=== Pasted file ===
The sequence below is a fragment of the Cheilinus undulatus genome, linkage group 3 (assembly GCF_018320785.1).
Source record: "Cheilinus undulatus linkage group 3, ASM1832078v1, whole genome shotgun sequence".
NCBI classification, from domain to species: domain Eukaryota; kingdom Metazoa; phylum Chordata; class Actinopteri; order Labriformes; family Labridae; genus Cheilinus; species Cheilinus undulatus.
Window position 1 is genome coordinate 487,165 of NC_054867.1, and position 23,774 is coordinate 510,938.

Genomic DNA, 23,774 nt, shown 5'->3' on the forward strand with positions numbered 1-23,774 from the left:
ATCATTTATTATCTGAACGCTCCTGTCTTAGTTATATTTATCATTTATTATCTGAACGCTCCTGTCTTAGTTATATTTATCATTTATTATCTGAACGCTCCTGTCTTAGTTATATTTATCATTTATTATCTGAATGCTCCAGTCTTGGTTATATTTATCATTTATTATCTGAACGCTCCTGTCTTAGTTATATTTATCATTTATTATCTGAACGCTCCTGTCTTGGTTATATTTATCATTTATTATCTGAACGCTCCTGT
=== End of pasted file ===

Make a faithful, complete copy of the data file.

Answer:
The sequence below is a fragment of the Cheilinus undulatus genome, linkage group 3 (assembly GCF_018320785.1).
Source record: "Cheilinus undulatus linkage group 3, ASM1832078v1, whole genome shotgun sequence".
NCBI classification, from domain to species: domain Eukaryota; kingdom Metazoa; phylum Chordata; class Actinopteri; order Labriformes; family Labridae; genus Cheilinus; species Cheilinus undulatus.
Window position 1 is genome coordinate 487,165 of NC_054867.1, and position 23,774 is coordinate 510,938.

Genomic DNA, 23,774 nt, shown 5'->3' on the forward strand with positions numbered 1-23,774 from the left:
ATCATTTATTATCTGAACGCTCCTGTCTTAGTTATATTTATCATTTATTATCTGAACGCTCCTGTCTTAGTTATATTTATCATTTATTATCTGAACGCTCCTGTCTTAGTTATATTTATCATTTATTATCTGAATGCTCCAGTCTTGGTTATATTTATCATTTATTATCTGAACGCTCCTGTCTTAGTTATATTTATCATTTATTATCTGAACGCTCCTGTCTTGGTTATATTTATCATTTATTATCTGAACGCTCCTGT